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Phencyclidine (PCP) was discovered in 1926 but was not developed as a general anesthetic until the 1950s. At that time, the Parke Davis drug company was searching for an ideal intravenous (IV) anesthetic to rapidly achieve analgesia and anesthesia with minimal cardiovascular and respiratory depression.37 PCP was marketed under the name Sernyl because it rendered an apparent state of serenity when administered to laboratory monkeys. Its surgical use began in 1963, but was rapidly discontinued when a 10% to 30% incidence of postoperative psychoses and dysphoria was documented over the subsequent 2-year period.86 By 1967 the use of PCP was limited exclusively to veterinary medicine as a tranquilizer marketed under the name Sernylan.

Simultaneously, in the 1960s, PCP emerged as a street drug in San Francisco called “the PeaCe Pill.”70 Numerous street names have been given to phencyclidine; on the West Coast, it was called “angel dust,” PCP, “crystal,” and “crystal joints” (CJs); in Chicago it was called “THC” or “TAC”; and those on the East Coast opted for “the sheets,” “Hog,” or “elephant tranquilizer.”132 Ironically, PCP was initially unpopular with drug users because of its dysphoric effects and unpredictable oral absorption.173 However, with time its use spread in a similar geographic pattern to that of marijuana and lysergic acid diethylamide (LSD), from the coastal United States to the Midwest region.70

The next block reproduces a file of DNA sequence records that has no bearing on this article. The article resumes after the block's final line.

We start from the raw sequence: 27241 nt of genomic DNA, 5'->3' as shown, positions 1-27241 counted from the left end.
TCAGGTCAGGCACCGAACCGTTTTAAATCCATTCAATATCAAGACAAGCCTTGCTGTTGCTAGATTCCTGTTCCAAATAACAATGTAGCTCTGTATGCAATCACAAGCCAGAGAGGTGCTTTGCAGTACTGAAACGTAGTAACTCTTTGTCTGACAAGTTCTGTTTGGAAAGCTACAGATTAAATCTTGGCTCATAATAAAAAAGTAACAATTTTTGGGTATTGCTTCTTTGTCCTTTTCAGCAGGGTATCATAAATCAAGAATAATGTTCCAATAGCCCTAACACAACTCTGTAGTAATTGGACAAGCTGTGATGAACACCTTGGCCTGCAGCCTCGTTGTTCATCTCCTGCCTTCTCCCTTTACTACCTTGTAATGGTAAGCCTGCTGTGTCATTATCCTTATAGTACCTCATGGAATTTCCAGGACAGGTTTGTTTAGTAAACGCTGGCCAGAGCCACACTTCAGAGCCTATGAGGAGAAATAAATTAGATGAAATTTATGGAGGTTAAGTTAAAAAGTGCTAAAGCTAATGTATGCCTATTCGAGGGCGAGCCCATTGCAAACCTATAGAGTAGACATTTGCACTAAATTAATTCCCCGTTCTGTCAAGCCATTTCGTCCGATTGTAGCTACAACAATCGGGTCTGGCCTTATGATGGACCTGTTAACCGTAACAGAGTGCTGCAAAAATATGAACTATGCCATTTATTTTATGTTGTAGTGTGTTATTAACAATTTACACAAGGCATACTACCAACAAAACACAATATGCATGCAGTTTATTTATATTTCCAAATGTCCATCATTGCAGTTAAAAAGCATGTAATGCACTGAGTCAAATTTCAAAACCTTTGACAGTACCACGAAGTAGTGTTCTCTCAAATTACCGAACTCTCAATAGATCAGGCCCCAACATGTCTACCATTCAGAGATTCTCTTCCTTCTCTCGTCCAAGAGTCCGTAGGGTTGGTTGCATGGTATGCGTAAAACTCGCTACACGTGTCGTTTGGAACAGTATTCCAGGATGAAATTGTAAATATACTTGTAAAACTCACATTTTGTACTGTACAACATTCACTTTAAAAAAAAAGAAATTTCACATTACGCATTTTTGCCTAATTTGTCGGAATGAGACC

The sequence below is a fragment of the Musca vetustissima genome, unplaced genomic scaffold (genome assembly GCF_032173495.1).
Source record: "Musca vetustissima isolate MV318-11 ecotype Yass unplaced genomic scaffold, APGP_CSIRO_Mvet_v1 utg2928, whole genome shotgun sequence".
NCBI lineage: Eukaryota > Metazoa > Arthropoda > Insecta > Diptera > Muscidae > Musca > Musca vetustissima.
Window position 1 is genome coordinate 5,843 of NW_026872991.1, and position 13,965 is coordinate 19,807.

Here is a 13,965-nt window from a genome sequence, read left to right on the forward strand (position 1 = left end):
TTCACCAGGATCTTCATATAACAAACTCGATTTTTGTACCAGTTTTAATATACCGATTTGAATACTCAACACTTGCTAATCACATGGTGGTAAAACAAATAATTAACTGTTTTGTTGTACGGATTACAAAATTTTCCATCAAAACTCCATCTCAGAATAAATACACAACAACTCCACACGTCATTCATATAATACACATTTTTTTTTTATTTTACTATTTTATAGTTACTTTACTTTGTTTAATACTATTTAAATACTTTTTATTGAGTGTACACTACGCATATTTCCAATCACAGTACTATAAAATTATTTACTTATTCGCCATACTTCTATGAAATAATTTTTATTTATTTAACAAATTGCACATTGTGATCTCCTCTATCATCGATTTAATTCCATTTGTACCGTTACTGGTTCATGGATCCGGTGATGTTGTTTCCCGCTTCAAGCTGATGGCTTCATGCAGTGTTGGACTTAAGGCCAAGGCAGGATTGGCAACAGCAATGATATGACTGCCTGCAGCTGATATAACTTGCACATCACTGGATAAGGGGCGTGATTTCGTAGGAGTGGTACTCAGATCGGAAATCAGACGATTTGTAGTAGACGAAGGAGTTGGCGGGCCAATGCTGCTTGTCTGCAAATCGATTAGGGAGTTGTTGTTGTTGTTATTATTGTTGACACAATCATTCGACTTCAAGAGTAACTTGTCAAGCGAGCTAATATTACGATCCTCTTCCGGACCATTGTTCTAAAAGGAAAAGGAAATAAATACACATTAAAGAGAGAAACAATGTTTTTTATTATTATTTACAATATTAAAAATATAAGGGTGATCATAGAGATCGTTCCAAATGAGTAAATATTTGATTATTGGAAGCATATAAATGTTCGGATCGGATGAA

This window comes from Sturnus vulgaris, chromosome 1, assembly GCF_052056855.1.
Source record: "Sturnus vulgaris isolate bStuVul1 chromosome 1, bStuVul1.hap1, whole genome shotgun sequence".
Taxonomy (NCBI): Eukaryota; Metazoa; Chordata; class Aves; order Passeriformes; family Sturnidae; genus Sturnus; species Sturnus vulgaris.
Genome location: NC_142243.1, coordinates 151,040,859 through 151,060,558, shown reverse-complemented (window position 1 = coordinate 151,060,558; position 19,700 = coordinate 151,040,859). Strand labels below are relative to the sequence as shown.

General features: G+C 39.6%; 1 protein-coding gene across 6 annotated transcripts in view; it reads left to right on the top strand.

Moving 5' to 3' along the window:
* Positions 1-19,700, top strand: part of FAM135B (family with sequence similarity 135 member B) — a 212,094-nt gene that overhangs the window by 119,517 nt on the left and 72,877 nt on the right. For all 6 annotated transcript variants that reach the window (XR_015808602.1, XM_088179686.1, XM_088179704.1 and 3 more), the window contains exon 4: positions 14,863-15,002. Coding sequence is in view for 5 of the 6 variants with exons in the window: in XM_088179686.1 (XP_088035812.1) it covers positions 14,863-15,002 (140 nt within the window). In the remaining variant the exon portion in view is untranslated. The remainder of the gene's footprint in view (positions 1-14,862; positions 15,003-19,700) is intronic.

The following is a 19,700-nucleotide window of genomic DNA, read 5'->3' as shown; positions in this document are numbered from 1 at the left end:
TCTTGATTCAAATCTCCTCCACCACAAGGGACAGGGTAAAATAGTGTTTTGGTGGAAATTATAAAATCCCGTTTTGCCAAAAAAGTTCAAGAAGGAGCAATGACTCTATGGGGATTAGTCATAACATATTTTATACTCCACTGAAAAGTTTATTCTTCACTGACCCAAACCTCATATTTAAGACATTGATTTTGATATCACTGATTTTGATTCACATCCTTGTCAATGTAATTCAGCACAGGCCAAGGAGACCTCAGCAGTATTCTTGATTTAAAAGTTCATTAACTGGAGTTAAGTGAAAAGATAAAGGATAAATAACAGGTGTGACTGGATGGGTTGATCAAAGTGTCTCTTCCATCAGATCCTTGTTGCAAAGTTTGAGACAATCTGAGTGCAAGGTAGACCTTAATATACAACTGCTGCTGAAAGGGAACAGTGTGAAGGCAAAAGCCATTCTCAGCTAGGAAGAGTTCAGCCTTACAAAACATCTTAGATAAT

PCP abuse became widespread during the 1970s.26,200 The relatively easy and inexpensive synthesis coupled with the common marketing of PCP as LSD, mescaline, psilocybin, cocaine, amphetamine, and/or “synthetic THC” (tetrahydrocannabinol) added to its allure and consumption.132 By the late 1970s PCP abuse had reached epidemic proportions.8 The Drug Abuse Warning Network (DAWN) reported that the number of PCP-related emergencies and deaths had more than doubled from 1975 to 1977. In 1978 the National Institute of Drug Abuse reported that 13.9% of young adults (18–25 years old) had used PCP.53 The manufacture of PCP was ultimately prohibited in 1978 when it was added to the list of federally controlled substances. Classifying PCP as a Schedule II drug led to its decrease in availability and, consequently, a decrease in its use. Although the 1980s brought about a cocaine epidemic that eclipsed PCP, PCP has remained consistently available, primarily regionalized to large cities in the northeastern United States and in the Los Angeles area,111 where PCP use continues to rise and fall with societal trends. Because many of the PCP congeners made during the manufacturing process were being abused in place of PCP, the Controlled Substance Act of 1986 made these derivatives illegal and established that the use of the precursor of PCP, piperidine, necessitated mandatory reporting. With this new law in place, those possessing similar but not identical illegal substances could be prosecuted. This led to a further decline in the popularity of PCP. Beginning in 1984, the overall ...

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